This leads to M. Brown returning to the original format, with the original name, ideas and most of the original members.

It now seems that a certain person, possibly a member of Thanet Writers (unrelated), is going around spouting lies and rumours about one of us that are nasty and unfounded.

We are being accused of everything from posting ‘nasty things’ about the ‘leader’ of theThanet Writers and its members & making accusations against the ‘leader’ and/or its members, to copyright infringement & fraud. We have no idea if this is all from one person without the knowledge of his members, or if this is him with others involved. We have no idea if these so called posts even exist.

We don’t know what we have done to these people to make them feel it’s necessary to barrage us with this, and we have asked them on numerous occasions to provide proof of what we are being accused of. Nobody has come forward to explain any of it. Instead, they hide behind their keyboard to write various nasty emails, ‘open letters’ and ‘To my accuser’ posts in public arenas to gain sympathy for something they say is happening to them but have yet to substantiate.

The relentless campaign against us is causing great stress that we could all do without.

It appears that this individual is trying (and succeeding in parts) to turn people against us, and it has resulted in them losing members, and us being ‘blacklisted’ or ‘banned’ from other groups and events.

This is wholeheartedly not what writing is about.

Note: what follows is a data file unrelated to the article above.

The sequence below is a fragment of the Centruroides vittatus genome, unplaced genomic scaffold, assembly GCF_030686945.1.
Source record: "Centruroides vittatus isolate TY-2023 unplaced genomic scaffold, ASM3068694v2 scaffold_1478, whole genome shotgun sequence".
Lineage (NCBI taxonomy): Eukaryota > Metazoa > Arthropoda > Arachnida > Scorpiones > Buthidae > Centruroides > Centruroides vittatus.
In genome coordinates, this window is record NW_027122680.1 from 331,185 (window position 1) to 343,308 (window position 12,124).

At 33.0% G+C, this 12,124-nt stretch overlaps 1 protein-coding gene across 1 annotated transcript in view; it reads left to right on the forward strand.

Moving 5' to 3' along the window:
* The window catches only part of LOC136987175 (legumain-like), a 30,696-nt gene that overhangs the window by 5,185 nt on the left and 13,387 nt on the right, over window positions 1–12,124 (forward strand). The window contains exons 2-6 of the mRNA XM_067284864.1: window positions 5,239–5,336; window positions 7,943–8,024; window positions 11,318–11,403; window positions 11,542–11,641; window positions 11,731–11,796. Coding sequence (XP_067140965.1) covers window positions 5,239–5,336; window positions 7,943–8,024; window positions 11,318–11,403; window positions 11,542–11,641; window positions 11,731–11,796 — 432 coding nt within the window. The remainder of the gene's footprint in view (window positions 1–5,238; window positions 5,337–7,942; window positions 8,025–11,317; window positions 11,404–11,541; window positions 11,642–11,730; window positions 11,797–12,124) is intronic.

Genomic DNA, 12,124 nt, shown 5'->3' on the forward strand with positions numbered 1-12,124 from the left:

Thanet Writers have been getting their information from a third party (so they say) and that third party is the person who sent the posts in the first instance to the ‘leader’, and it seems that he or she are saying they were from us.

We would like to know who this third party is. We would also like to know where you are finding all of these alleged posts that you like to pass on while saying they are from us…

Let me try to explain better. In one of these ‘Open Letters’ it is stated, and I quote from the original letter;

Recently I was made aware by a third party that you have made numerous posts containing allegations, which combined with statements you have made towards or about me have lead me to write this open letter. Usually I would not publicly respond to such matters, but after being sent these posts it appears you are putting me in a position where I have to.

This particular ‘open letter’ (posted publicly) was the very first time that we had heard about any such posts, allegations or statements. It was quite confusing to even receive such a letter.